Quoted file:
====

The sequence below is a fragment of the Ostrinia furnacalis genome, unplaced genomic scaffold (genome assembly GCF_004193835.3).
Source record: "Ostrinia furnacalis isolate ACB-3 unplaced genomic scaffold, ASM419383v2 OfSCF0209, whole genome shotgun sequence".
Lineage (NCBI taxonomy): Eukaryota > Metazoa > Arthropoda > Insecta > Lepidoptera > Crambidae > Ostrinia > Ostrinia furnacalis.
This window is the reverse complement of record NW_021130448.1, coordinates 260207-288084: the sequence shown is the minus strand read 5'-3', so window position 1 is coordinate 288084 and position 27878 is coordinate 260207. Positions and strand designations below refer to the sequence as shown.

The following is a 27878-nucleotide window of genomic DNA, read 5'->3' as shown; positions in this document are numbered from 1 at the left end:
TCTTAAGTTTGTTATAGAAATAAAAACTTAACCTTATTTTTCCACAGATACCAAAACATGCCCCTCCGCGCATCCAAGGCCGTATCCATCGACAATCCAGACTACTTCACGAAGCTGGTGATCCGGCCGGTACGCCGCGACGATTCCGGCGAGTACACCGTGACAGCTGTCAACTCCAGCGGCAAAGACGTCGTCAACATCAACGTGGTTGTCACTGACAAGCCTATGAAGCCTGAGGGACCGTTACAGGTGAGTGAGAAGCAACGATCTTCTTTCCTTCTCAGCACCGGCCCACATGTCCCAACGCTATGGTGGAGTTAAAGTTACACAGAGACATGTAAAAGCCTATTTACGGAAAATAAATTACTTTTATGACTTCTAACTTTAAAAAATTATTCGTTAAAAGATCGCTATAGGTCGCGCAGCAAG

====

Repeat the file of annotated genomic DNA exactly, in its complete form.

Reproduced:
The sequence below is a fragment of the Ostrinia furnacalis genome, unplaced genomic scaffold (genome assembly GCF_004193835.3).
Source record: "Ostrinia furnacalis isolate ACB-3 unplaced genomic scaffold, ASM419383v2 OfSCF0209, whole genome shotgun sequence".
Lineage (NCBI taxonomy): Eukaryota > Metazoa > Arthropoda > Insecta > Lepidoptera > Crambidae > Ostrinia > Ostrinia furnacalis.
This window is the reverse complement of record NW_021130448.1, coordinates 260207-288084: the sequence shown is the minus strand read 5'-3', so window position 1 is coordinate 288084 and position 27878 is coordinate 260207. Positions and strand designations below refer to the sequence as shown.

The following is a 27878-nucleotide window of genomic DNA, read 5'->3' as shown; positions in this document are numbered from 1 at the left end:
TCTTAAGTTTGTTATAGAAATAAAAACTTAACCTTATTTTTCCACAGATACCAAAACATGCCCCTCCGCGCATCCAAGGCCGTATCCATCGACAATCCAGACTACTTCACGAAGCTGGTGATCCGGCCGGTACGCCGCGACGATTCCGGCGAGTACACCGTGACAGCTGTCAACTCCAGCGGCAAAGACGTCGTCAACATCAACGTGGTTGTCACTGACAAGCCTATGAAGCCTGAGGGACCGTTACAGGTGAGTGAGAAGCAACGATCTTCTTTCCTTCTCAGCACCGGCCCACATGTCCCAACGCTATGGTGGAGTTAAAGTTACACAGAGACATGTAAAAGCCTATTTACGGAAAATAAATTACTTTTATGACTTCTAACTTTAAAAAATTATTCGTTAAAAGATCGCTATAGGTCGCGCAGCAAG